Robotics research has advanced significantly in recent decades, demonstrating a potential to greatly improve human quality of life through human-robot interaction (HRI). This field of research has large focused on the engineering of complex robotics systems such as the Da Vinci with advanced haptics technology and exoskeletons for human movement augmentation. But, the research so far has primarily addressed the design and control challenges of the robots without considering how human motor learning and adaptation results in changes in the human-robot system's behavior. Neuroscience research has shown the many different factors affecting human learning such as cognitive load and salience. The study of human-robot interaction should thus take into account the adaptation and learning effects of human-robot interaction. At the same time, researchers in this field should understand the different methods of assessing human behavior.
The design of a testing environment for the evaluation of human behavior during HRI relies on a balance between two conflicting factors: 1) cognitive load, and 2) salience. Here, cognitive load refers to the amount of cognitive effort the person uses to perform the assessment task, ranging from a relatively simple pointing task while wearing an exoskeleton to complicated knot-tying in a surgical application. Salience refers to the human user's investment in the task and the information they receive on the task performance. Motor learning researchers have suggested that the design of an engaging and informative task environment can be key to the human behavior in the human-robot (Krakauer et al. 2019). Our work with the Harmony exoskeleton deals with the assessment of human behavior during training while wearing an exoskeleton. To this end, we have designed two different task environments and used them to assess human-exoskeleton interaction. I gave a talk about these two environments and their relative advantages at the IROS 2023 workshop on Ergonomic Human-Robot Collaboration.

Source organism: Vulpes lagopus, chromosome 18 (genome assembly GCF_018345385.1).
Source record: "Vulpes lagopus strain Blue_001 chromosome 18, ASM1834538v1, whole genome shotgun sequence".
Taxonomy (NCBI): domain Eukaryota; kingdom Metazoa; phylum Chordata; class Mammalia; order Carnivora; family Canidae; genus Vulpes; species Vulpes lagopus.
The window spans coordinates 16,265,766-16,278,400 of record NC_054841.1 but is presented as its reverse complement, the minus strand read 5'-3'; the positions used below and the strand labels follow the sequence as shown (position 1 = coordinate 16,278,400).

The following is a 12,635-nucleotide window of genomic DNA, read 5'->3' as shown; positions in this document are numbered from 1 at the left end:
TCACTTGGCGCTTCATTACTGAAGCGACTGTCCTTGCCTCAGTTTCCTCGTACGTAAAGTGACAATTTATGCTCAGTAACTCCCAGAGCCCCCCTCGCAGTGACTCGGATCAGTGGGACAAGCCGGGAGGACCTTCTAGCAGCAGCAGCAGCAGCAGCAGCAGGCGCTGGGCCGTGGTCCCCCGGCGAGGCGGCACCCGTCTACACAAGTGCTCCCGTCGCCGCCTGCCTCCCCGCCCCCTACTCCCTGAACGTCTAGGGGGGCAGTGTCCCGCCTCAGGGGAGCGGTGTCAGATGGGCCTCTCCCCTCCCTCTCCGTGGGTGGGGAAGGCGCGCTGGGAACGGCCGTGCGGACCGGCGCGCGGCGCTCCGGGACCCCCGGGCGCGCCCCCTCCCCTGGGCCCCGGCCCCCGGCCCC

The first task environment, called Reach Ninja, is a 2D reaching game loosely based on the popular smartphone game Fruit Ninja. The game is designed to be dynamic and fast paced, and played on a computer monitor with the hand movement being tracked using a webcam. This environment has been used for online experiments conducted via video conferencing as well as in person with an exoskeleton robot.
The second environment is a dynamic virtual-reality rendering of the Japanese ball-and-cup toy, Kendama. The goal of this task is to swing a ball attached to a cup through a string such that the ball may be caught in the cup. Users have trained on this task while wearing a virtual reality headset and an exoskeleton robot.